Sex Workers in Bangladesh hold national conference


HARC, the HIV/AIDS Research and Welfare Centre organized a national sex workers conference in Dhaka Bangladesh on 17th and 18th July 2017. Over 100 sex workers attended this two-day conference with the theme “Nothing for us without us.” Red Umbrella Fund supported the event.Ms. Niger Sultana Lucky, Coordinator HARC, delivered the keynote address where she highlighted the issues facing sex workers in Bangladesh. The main challenge for sex workers, she said, is stigma and discrimination:

We face stigma and discrimination in society so we avoid social gathering all the times. We face stigma and discrimination in clinical settings so we don’t look for proper treatment…. There is no place in the society where sex workers don’t face stigma and discrimination.”

The conference brought sex workers from different categories of sex work and from many different organizations together under one (red!) umbrella. This was the first time such a large and diverse gathering of sex workers ever took place in Bangladesh.Ms. Lucky also identified other issues including violence against sex workers, the negative impact of laws, the lack of meaningful inclusion of sex workers in programs, and the lack of funding for sex worker led organizations.speaker in red sari addresses the conferenceDr. Meghna Guhathakurta, member of the National Human Rights Commission of Bangladesh, spoke about working with the Government of Bangladesh to reform the law on discrimination. If a new law is passed then it will help prevent stigma and discrimination based on occupation, race, gender, class and or color. Dr Meghna also informed the conference that sex workers are welcome at the human rights commission if their rights are violated in Bangladesh.The conference was inspiring for many of the sex workers present. Rohima, a 25-year-old participant said:

“We thought that we have no rights until attend to this conference but now I understand we have human rights like any other people.”

And Sathi, a 30-year-old sex worker said:

“No one think about our human rights because we are sex workers, none of the NGOs in Bangladesh work on our rights.”

participants at the conferenceSeveral invited guests addressed and helped facilitate the conference.Kay Thi Win, Regional Coordinator of the Asia Pacific Network of Sex Workers, spoke about how APNSW works with national partners and members to provide technical assistance to sex worker organizations across Asia and the Pacific - including in Bangladesh. Ms Win also discussed the eight human rights identified in the global sex workers consensus statement that would have the greatest impact on the human rights of sex workers if they were put into practice.Dennis van Wanrooij, from the Red Umbrella Fund (RUF), Netherlands, spoke about the work of the fund, which includes providing funding to sex workers organizations, network and groups in 80 countries. Red Umbrella Fund is the only donor in the world who provides financial support exclusively to sex workers organizations.Dennis facilitated a session on good examples from sex workers movements around the world. This session also helped build solidarity among different categories of sex workers in Bangladesh. Soma, a sex worker from Dhaka, said:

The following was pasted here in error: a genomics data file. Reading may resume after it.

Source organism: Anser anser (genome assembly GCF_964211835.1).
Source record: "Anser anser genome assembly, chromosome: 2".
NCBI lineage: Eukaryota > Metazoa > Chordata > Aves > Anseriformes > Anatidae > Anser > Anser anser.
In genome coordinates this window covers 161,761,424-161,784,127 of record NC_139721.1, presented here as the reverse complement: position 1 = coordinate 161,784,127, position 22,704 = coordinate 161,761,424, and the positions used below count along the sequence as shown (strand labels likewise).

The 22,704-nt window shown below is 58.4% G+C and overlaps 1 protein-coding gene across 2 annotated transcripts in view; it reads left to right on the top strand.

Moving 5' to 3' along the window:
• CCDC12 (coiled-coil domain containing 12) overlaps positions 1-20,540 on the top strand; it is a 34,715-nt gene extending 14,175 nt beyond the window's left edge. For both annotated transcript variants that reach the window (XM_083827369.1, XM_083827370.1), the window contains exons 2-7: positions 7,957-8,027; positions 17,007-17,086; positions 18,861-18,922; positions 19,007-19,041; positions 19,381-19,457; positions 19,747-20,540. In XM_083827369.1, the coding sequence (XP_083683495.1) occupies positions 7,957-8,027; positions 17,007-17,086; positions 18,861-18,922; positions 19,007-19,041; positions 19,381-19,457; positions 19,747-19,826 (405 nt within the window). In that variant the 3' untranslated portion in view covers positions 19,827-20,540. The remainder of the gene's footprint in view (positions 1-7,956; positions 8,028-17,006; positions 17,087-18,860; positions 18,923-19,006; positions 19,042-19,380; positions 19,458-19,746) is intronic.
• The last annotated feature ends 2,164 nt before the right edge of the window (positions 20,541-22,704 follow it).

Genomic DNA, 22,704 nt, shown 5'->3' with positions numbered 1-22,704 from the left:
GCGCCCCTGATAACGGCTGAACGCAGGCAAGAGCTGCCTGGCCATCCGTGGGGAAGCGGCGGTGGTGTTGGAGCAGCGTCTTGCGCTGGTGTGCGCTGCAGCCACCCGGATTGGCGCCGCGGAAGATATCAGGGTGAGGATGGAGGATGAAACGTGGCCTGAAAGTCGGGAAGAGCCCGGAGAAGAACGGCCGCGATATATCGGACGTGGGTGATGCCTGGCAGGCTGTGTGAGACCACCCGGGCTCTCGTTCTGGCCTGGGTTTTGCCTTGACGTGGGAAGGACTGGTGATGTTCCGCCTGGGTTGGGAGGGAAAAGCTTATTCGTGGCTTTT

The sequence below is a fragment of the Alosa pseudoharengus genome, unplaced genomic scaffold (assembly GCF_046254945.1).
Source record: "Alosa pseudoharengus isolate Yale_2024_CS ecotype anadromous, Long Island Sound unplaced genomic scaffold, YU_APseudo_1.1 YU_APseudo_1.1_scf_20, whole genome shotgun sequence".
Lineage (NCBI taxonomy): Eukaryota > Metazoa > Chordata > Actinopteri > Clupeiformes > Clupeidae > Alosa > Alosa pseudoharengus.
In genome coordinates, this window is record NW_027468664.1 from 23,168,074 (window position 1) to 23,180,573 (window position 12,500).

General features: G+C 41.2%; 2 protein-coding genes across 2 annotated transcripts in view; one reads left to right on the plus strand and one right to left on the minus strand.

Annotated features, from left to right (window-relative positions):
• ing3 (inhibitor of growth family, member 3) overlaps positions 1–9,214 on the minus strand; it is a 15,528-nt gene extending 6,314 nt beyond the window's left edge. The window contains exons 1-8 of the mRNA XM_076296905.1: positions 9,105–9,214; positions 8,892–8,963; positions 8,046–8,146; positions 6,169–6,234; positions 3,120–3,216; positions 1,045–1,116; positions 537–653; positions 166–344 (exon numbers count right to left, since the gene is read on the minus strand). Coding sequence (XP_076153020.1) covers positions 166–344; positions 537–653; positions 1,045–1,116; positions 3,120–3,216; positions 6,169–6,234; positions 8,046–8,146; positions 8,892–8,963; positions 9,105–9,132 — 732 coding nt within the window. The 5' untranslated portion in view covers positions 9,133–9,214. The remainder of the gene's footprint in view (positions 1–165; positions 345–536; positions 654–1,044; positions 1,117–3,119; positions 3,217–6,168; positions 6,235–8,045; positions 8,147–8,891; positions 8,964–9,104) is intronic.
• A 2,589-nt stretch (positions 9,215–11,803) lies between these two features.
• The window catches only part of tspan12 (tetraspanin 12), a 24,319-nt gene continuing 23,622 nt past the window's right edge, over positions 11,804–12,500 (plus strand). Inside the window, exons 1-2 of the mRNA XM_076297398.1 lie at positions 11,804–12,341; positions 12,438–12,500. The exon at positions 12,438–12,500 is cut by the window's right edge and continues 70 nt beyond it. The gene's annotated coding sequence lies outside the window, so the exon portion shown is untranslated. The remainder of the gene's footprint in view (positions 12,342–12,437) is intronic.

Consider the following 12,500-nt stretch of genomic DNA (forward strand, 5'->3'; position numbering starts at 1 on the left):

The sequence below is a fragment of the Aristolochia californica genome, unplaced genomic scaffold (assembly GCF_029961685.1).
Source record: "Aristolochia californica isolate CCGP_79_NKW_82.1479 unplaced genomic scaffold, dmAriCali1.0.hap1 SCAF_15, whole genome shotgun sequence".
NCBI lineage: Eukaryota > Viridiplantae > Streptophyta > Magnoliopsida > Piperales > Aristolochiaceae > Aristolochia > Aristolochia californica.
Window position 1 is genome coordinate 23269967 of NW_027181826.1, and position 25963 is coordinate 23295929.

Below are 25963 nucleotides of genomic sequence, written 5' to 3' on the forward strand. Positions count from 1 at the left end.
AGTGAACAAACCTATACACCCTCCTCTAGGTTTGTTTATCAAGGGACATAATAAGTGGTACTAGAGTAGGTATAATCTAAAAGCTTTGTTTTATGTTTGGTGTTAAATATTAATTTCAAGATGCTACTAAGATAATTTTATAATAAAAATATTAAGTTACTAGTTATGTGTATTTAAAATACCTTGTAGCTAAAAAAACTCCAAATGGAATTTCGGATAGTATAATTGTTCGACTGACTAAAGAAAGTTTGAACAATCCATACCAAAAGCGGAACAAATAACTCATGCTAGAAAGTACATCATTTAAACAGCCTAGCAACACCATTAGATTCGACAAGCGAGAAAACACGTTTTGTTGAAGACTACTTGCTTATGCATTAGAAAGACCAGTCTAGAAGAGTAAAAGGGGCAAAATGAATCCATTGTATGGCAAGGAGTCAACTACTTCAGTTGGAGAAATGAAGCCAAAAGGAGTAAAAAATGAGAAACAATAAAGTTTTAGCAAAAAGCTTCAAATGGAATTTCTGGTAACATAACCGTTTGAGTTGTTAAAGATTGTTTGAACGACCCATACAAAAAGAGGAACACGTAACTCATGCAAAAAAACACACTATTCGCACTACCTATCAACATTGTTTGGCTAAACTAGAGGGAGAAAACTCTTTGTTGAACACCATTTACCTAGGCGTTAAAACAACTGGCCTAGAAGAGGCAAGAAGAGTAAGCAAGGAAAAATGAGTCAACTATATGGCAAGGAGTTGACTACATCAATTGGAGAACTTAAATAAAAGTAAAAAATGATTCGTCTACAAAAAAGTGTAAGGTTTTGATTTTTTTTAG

“I thought only sex workers of Bangladesh facing challenges but now I can see all over the world sex workers are facing challenges.”

invited guests sit beneath the conference bannerDr. Lorraine Nencel from Vrije University Amsterdam, Netherlands, facilitated a participatory exercise on roots, causes and consequence of violence for sex workers. Responses from participants included a 27-year-old outreach worker from HARC who said:

“The cause of violence is stigma and discrimination to our profession, so until and unless we recognize sex work as work and sex workers as workers there is no solution to end violence.”

Another 23-year-old sex worker said:

“We want to change the laws and policies which affect our life. Police always make violence against us so most important think is protected by law.”

Habibur Rahman, APNSW Program Officer, highlighted that the conference marked a milestone in the sex worker rights movement in Bangladesh. This is the first time over 100 sex workers had ever gathered and talked about community empowerment and human rights issues in Bangladesh.In terms of outcomes of the conference, participants and organisers felt that the event:

  • built solidarity between different categories of sex workers and between different organisations in Bangladesh by bringing everyone together under one umbrella;
  • was a huge community mobilizing and community empowering process;
  • encouraged and created new leaders among the sex worker groups in Bangladesh;
  • provided the first opportunity for sex workers to meet directly with human rights commission representatives to talk about their issues;
  • identified the needs and priorities of sex workers of all categories of sex workers.
  • enabled sex workers in Bangladesh to focus attention on the need to work on human rights, community empowerment, and violence - not just HIV.

Participants felt the conference marked the start of a new chapter in the sex worker movement in Bangladesh, and appreciated the unity and solidarity they felt. A number of participants said:

“We must organize this kind of conference every year!”